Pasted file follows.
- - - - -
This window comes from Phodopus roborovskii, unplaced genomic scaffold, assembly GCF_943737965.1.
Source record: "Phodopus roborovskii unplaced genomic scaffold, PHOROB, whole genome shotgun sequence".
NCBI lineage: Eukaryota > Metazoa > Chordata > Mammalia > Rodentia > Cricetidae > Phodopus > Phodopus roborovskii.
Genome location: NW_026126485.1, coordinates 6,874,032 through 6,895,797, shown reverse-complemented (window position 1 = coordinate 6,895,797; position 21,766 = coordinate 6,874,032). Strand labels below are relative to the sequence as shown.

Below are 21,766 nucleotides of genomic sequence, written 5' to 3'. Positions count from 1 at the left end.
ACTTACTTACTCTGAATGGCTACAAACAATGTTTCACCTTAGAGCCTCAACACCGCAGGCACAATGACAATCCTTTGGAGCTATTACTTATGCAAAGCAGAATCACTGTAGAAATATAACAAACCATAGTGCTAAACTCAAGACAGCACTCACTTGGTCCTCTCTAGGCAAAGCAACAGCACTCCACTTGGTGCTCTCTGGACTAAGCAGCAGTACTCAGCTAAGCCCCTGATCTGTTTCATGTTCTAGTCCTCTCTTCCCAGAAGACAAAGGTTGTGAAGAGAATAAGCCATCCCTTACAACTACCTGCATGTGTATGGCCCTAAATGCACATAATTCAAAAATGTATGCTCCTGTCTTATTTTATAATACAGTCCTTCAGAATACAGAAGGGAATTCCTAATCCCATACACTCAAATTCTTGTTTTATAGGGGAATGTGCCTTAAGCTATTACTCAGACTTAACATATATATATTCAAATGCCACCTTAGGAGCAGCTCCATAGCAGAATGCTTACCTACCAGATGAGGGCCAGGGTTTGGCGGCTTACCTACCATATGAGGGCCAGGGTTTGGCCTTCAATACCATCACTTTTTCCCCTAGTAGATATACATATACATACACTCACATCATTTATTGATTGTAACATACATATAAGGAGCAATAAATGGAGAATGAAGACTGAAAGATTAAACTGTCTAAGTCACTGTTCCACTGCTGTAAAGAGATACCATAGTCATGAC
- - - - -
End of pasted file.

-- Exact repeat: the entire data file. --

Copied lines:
This window comes from Phodopus roborovskii, unplaced genomic scaffold, assembly GCF_943737965.1.
Source record: "Phodopus roborovskii unplaced genomic scaffold, PHOROB, whole genome shotgun sequence".
NCBI lineage: Eukaryota > Metazoa > Chordata > Mammalia > Rodentia > Cricetidae > Phodopus > Phodopus roborovskii.
Genome location: NW_026126485.1, coordinates 6,874,032 through 6,895,797, shown reverse-complemented (window position 1 = coordinate 6,895,797; position 21,766 = coordinate 6,874,032). Strand labels below are relative to the sequence as shown.

Below are 21,766 nucleotides of genomic sequence, written 5' to 3'. Positions count from 1 at the left end.
ACTTACTTACTCTGAATGGCTACAAACAATGTTTCACCTTAGAGCCTCAACACCGCAGGCACAATGACAATCCTTTGGAGCTATTACTTATGCAAAGCAGAATCACTGTAGAAATATAACAAACCATAGTGCTAAACTCAAGACAGCACTCACTTGGTCCTCTCTAGGCAAAGCAACAGCACTCCACTTGGTGCTCTCTGGACTAAGCAGCAGTACTCAGCTAAGCCCCTGATCTGTTTCATGTTCTAGTCCTCTCTTCCCAGAAGACAAAGGTTGTGAAGAGAATAAGCCATCCCTTACAACTACCTGCATGTGTATGGCCCTAAATGCACATAATTCAAAAATGTATGCTCCTGTCTTATTTTATAATACAGTCCTTCAGAATACAGAAGGGAATTCCTAATCCCATACACTCAAATTCTTGTTTTATAGGGGAATGTGCCTTAAGCTATTACTCAGACTTAACATATATATATTCAAATGCCACCTTAGGAGCAGCTCCATAGCAGAATGCTTACCTACCAGATGAGGGCCAGGGTTTGGCGGCTTACCTACCATATGAGGGCCAGGGTTTGGCCTTCAATACCATCACTTTTTCCCCTAGTAGATATACATATACATACACTCACATCATTTATTGATTGTAACATACATATAAGGAGCAATAAATGGAGAATGAAGACTGAAAGATTAAACTGTCTAAGTCACTGTTCCACTGCTGTAAAGAGATACCATAGTCATGAC